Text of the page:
Norton Utilities

March 9th, 2004 Software, Tech, The West Australian

Back in the days when Peter Norton graced the cover of Norton Utilities with his happy grin and toolbox, network connectivity (and the inherent risk) wasn’t a big deal. The point of an all-encompassing system utility wasn’t protection from nefarious outside forces, but the pitfalls and weaknesses in your PC itself.

Even in the days of 1G hard drives, data structures had to be defragmented and disk surfaces checked for bad data areas. You didn’t need to know what was going on, you just knew if you didn’t run Norton Utilities regularly your system showed signs of fatigue.

If you were careless in emptying your trash without being sure what you’d put in it, Unerase was supposed to be your best bet to get your work back, and under system 8 and 9, Crashguard was supposed to stop your system crashing and give you the opportunity to return to your work and save it before everything froze. Of course, it never worked and simply gave you the warning that you were about to freeze before crashing anyway’

In the 21st century it’s a different world. Now, the engines that drove the old Norton Utilities have 40, 60 and 80 gigabytes to sift through. They have tens of thousands more files to inspect, and more problems to look out for.

But the home front’s a piece of cake next to the new world of horrors stalking just outside the gates. More than just the Internet, it’s our age of widespread ADSL (among the professional sector, at least) that can work against us as fully as it does for us.

Viruses, malicious DOS attacks that hijack our system to do their dirty work, files and documents that race from one side of the world to the other in a flash have made our computers the gateway to a new world, and a new world of danger.

It was a smart move for Symantec to develop Norton AntiVirus, and a logical step to include it in Systemworks. As they’re hoping, it’s truly a complete personal computer efficiency and security package.

Old favourites like Disk Doctor and Speed Disk are present and while there’s no evidence they’ve been in any way beefed up, there’s no real reason for them to have been since the early days of Mac OS 8; they’re both wonderful in their simplicity. Disk Doctor reads the surface of your disk and checks it for areas of so-so data quality, checks the file information for each document, monitors your partitions and can check external disc as well.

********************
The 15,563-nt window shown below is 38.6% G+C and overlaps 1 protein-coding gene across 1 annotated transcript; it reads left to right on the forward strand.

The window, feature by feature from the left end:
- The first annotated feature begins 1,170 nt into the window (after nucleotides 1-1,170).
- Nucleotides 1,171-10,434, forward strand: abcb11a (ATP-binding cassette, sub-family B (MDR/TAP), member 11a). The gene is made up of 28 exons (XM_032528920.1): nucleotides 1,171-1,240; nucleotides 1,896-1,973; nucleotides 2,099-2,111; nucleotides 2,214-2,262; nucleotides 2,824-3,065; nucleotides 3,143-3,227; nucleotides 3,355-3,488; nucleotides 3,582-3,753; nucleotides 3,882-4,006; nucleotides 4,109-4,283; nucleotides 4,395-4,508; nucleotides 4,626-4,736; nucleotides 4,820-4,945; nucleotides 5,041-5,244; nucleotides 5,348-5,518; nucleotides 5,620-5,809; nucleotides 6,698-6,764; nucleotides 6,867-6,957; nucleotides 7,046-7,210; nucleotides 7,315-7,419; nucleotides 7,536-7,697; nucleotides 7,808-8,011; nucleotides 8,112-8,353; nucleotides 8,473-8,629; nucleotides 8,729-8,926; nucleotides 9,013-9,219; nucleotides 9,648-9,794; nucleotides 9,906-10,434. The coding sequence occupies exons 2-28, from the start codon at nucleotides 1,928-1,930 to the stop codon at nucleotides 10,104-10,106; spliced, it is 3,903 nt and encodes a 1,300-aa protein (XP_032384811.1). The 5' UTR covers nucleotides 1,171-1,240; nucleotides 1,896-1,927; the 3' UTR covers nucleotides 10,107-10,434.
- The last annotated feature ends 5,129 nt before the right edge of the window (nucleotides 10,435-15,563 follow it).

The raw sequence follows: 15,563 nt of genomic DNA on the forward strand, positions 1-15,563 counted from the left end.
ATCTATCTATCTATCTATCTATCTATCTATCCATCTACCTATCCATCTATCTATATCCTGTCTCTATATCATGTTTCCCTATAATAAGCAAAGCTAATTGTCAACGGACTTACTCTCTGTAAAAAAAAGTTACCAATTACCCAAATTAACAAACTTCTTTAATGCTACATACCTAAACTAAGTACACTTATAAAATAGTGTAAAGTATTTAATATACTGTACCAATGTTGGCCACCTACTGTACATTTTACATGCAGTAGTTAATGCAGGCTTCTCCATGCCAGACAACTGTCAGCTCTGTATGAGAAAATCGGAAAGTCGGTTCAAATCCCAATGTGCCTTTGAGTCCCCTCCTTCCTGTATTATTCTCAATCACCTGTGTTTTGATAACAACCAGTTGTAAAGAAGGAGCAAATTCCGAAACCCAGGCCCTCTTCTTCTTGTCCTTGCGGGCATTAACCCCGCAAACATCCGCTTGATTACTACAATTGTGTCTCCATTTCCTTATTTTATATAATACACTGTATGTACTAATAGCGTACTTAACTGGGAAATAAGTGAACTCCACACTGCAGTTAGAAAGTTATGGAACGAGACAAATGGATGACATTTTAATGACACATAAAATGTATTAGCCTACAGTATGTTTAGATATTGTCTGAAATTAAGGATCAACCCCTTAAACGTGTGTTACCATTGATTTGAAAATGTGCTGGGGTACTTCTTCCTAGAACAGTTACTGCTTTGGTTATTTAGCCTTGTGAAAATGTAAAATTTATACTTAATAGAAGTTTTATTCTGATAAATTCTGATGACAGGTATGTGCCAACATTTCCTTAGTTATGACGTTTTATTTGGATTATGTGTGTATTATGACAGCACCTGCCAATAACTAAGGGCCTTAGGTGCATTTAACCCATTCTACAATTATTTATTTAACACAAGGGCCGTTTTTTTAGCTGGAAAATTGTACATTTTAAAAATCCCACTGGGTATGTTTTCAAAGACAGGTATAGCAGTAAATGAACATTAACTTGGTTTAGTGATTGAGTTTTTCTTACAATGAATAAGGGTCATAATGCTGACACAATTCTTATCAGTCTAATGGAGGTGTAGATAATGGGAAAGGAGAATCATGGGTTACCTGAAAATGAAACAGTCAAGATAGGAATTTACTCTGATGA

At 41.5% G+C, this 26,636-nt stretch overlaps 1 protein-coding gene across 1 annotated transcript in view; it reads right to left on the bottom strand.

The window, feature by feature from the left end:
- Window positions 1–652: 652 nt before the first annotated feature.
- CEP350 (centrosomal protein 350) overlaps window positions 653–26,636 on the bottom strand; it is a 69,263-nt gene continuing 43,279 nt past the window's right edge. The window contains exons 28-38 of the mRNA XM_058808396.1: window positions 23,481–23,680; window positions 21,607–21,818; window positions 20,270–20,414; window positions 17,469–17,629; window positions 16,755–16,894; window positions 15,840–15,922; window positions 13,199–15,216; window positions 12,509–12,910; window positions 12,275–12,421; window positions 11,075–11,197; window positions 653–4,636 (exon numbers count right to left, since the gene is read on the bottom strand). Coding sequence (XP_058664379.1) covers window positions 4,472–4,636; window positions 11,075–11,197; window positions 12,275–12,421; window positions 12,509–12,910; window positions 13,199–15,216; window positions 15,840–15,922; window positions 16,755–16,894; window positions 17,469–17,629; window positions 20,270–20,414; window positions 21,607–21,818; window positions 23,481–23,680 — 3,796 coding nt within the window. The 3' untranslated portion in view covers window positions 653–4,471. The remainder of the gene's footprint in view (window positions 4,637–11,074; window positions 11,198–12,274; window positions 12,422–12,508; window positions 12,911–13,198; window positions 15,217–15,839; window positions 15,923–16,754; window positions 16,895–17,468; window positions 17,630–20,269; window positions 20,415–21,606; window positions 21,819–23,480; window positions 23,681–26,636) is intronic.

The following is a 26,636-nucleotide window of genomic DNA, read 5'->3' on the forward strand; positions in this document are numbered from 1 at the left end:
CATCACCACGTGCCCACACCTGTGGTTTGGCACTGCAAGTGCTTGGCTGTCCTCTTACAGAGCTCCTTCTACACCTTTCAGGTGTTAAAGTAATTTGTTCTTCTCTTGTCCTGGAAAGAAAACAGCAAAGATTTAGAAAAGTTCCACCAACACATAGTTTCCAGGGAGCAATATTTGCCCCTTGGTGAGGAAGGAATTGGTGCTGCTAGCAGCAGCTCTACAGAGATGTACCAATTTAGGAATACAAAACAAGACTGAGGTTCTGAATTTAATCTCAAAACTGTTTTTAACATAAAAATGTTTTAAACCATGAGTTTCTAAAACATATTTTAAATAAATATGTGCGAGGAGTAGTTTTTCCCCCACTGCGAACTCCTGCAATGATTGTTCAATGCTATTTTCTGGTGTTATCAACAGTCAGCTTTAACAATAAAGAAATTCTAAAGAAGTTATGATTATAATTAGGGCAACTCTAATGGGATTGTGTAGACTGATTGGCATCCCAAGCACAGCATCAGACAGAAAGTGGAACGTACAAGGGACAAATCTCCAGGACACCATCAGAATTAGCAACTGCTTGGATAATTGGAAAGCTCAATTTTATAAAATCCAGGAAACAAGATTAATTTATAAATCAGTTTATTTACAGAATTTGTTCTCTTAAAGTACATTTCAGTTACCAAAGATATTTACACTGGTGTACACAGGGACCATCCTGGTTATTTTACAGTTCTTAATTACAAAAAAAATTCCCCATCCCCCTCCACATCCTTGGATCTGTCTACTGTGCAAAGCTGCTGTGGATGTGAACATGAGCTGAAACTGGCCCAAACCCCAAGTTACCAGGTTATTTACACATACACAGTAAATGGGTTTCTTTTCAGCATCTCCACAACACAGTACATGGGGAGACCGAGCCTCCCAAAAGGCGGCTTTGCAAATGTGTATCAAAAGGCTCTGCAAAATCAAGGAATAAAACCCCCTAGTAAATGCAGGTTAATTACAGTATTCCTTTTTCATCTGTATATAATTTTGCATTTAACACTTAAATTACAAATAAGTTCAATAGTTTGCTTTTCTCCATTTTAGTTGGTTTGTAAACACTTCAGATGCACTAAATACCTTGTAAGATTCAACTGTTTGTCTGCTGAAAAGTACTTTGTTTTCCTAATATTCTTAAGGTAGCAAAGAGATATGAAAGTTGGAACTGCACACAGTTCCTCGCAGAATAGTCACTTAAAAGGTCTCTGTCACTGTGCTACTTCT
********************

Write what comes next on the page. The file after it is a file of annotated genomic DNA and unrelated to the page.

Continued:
Speed Disk still gives you a gorgeous colour rendition of the data on your disk and it’s still strangely addictive watching it collect the scattered colours together.

If there are problems on your disk, Volume Recover goes one further than Disk Doctor by rebuilding your disk’s data directory to retrieve data from a damaged disk. And as always, if you’re simply silly enough to throw something away you haven’t meant to, Unerase is still an essential feature. Just don’t leave it too long before you try it as the more you do, the more chance you’ll overwrite your last data and lose it forever.

AntiVirus looks just like Disk Doctor’s big brother. It scans every file on your system for known viruses and gives you the option to repair (or attempt to); delete the questionable file and any effects it’s had on other files or parts of your disk; or quarantine it, locked away from affecting other files until you want to find out more about it or delete it (files that can’t be repaired or treated are automatically quarantined).

But the scan you perform is only as good as the last notice AntiVirus had of viruses around, so make sure you regularly download the new definitions with LiveUpdate, which also checks for products updates and bug fixes.

The other security components include a software-based firewall that gives you user-friendly control over connections to your system across any kind of network or modem, and Privacy Control, which blocks personal information or websites you don’t want kids (or yourself!) to see. Also a failsafe part of Norton’s security is Wipe Info, which goes one further than emptying the trash to wipe files, disks or empty space on your drive for good.

It’s all accessible via the handy Norton Launcher, which divides each area into its own family, and where you access each Systemworks application in a single click.

And in a final coup (and rare display by a software developer of caring about users more than their branding), Systems Works 3 comes with Dantz Retrospect and Aladdin Spring Cleaning on the install CD. Retrospect has always been the standard Mac backup utility but some people have always seen Spring Cleaning as a frivolous luxury for those who download everything willy nilly. To users who knew in meticulous detail what ended up on their disk, it seemed an anachronism, but in the world of OSX — where we’re still getting used to the new and at times bizarre file structure — it might prove handier than ever.

Systemworks now offers everything but the kitchen sink in a no-nonsense and easy to use format. It’s always been the best computer health utility, and bringing more excellent additions into its fold will only make it more essential.

Publisher:
Symantec

Web:
http://www.symantec.com.au/region/au_nz/product/nsw/mac/index.html

System Requirements:
Mac OS X 10.1.5 or higher

Price:
$171


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